Hispanic American Diversity

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It has become common to see the term “Hispanic American” being used in scholarship as well as mainstream media. This representation of the community implies an underlying cultural homogeneity. But in reality there is much diversity within this classification on account of linguistic, social, political, economic and religious grounds. The following passages are toward supporting this thesis. The Hispanic American groups chosen for discussion are Mexican Americans, Cubans, Puerto Ricans and El Salvadorians.

Subtle differences in Language:

Although all the groups share the same language, which is Spanish, some discernible differences can be observed. For example, some groups use the word “sopa” to refer to a food item while the rest use it to denote soap. The unique geo-political circumstances of different Spanish speaking regions have contributed to the formation of regional dialects. For instance, Mexico being close to the United States of America has resulted in the importation of English words into common usage. So much so that, some cultural commentators call the Mexican language as Spanglish. (Hope Cheong, 2006)

Varied Political Participation:

Of all the four groups, Mexican Americans stand out in terms of their involvement in mainstream American politics. The dissenting voices of Mexican Americans were first heard during the civil rights movement of the 1960’s. Although African Americans were predominantly seen as the leaders of the movement, significant contributions were made by such Mexican American luminaries as V.Mendoza, Reies Lopez Tijerina and Rodolfo Gonzales. Their political activism ranged from basic rights for farm workers to rights of electoral franchise at all levels of governance. (Jokisch, 2006)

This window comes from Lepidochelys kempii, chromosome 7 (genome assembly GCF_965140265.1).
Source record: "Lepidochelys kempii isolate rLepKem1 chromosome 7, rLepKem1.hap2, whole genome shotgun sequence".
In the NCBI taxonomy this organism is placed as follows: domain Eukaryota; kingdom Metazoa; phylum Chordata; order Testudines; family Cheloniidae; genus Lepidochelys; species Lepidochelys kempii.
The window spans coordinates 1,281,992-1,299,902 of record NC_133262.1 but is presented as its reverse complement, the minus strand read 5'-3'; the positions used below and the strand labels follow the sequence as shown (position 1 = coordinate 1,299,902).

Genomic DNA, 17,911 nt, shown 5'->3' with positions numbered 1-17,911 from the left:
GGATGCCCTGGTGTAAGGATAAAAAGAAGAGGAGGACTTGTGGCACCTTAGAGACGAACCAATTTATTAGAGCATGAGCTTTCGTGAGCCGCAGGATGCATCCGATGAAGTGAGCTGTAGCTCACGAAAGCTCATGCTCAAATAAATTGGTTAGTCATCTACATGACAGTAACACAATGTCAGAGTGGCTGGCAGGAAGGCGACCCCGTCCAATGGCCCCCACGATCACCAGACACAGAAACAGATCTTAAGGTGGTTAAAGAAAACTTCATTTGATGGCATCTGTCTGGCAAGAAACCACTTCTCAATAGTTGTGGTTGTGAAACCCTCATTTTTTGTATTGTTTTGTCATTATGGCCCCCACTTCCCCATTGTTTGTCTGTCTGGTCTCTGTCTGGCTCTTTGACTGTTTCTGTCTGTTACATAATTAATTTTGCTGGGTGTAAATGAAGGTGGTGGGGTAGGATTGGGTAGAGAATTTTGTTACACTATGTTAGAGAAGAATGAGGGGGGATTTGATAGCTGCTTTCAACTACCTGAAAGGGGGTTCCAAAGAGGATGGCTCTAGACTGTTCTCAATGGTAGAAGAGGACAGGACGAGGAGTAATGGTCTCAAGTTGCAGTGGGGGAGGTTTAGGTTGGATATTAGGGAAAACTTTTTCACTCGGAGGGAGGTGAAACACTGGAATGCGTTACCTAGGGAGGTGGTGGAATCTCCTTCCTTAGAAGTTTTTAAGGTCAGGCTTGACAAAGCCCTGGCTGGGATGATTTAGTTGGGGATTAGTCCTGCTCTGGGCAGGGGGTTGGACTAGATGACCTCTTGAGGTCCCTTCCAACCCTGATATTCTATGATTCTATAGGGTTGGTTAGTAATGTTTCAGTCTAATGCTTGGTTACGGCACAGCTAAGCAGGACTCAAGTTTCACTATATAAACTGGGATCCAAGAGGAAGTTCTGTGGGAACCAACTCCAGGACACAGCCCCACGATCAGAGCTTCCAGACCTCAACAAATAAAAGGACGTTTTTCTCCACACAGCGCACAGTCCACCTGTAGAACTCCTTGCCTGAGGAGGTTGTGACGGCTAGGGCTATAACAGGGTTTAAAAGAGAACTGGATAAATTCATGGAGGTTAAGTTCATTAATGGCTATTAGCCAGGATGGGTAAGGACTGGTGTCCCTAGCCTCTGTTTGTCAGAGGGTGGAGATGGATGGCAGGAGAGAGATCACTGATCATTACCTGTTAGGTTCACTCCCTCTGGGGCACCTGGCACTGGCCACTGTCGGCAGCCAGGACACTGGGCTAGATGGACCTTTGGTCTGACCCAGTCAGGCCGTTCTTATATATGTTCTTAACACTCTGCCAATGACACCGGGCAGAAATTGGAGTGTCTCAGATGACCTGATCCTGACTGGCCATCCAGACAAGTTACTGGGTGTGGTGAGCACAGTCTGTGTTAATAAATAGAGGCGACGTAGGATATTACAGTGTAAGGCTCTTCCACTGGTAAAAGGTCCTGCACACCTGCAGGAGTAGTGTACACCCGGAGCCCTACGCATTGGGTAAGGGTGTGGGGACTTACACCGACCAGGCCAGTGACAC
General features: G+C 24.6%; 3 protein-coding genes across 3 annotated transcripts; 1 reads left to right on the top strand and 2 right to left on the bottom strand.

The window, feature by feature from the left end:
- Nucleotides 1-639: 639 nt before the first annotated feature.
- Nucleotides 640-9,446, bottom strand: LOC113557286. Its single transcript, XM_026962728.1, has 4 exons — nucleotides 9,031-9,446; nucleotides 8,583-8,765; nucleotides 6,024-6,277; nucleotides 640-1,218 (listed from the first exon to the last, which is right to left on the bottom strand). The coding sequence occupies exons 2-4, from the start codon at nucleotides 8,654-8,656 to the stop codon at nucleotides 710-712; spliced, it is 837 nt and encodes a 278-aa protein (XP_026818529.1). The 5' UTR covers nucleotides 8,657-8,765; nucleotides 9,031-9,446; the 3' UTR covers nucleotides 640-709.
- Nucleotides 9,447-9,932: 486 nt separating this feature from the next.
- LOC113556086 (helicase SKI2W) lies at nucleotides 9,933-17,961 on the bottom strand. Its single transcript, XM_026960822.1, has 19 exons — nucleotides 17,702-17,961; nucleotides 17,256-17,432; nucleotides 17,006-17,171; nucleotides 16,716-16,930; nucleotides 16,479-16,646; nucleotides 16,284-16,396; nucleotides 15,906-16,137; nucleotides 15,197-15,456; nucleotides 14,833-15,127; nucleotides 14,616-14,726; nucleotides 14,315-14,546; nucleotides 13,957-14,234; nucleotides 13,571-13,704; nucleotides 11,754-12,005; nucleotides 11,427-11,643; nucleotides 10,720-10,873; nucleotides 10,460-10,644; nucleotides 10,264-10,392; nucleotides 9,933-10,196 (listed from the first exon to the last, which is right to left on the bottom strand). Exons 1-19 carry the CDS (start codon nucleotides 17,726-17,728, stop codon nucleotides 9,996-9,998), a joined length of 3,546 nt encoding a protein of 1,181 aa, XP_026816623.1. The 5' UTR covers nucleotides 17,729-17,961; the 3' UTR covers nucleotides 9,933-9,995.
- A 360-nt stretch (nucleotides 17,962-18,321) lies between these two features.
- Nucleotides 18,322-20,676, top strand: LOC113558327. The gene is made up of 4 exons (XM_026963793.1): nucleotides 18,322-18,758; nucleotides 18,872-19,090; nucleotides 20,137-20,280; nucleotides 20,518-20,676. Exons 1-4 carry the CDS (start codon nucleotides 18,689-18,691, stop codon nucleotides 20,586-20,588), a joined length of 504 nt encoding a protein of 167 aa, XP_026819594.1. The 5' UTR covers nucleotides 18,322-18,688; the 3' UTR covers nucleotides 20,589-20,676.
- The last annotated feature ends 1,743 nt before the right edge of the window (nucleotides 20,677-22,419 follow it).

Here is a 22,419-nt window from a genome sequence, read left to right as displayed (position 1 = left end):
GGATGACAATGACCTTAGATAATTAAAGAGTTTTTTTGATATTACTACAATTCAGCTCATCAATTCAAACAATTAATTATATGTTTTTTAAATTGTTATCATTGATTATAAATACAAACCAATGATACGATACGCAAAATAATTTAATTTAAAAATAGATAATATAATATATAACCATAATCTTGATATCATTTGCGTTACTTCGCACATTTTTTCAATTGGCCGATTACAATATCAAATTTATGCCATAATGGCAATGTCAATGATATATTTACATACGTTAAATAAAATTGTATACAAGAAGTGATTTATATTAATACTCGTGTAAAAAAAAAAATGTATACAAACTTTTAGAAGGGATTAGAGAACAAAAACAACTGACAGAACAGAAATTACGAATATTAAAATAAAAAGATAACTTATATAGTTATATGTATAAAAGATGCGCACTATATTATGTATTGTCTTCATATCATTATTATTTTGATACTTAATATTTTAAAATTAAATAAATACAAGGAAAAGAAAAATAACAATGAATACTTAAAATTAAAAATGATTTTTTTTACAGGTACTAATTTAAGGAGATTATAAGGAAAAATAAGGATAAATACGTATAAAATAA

Parallels could be observed in Puerto Rican American history as well. One of the more recent immigrants to the country, Puerto Ricans are poorly represented in politics. However, to their credit, they succeeded in forming trade unions to demand for worker rights during the second half of the twentieth century. Given such an initiation, it is only natural that their worker movement graduated into a socialist one. Given the strong capitalist roots in America, this movement did not make much impact though.

Any description of Cuban Americans will have to be made in the context of Cuba’s hostile political relation with the United States. The primary reason for migration to their more affluent neighboring country is economic opportunity. Yet, the totalitarian and sometimes repressive regime of Fidel Castro would mean that the migrants are also political asylum seekers. Hence, the acculturated Americans view Cuban Americans as ‘outsiders’. This perception had not helped the community in their genuine efforts toward cultural assimilation. (Hope Cheong, 2006)

A recent survey found that most El Salvadorian Americans intend to go back home once the political situation stabilizes there. It would not be exaggeration to say that this community lives in a world of its own oblivious of the socio-political developments around them. Hence their political participation in the United States is most minimal. (Frykholm, 2007)

Education levels & Economic Status: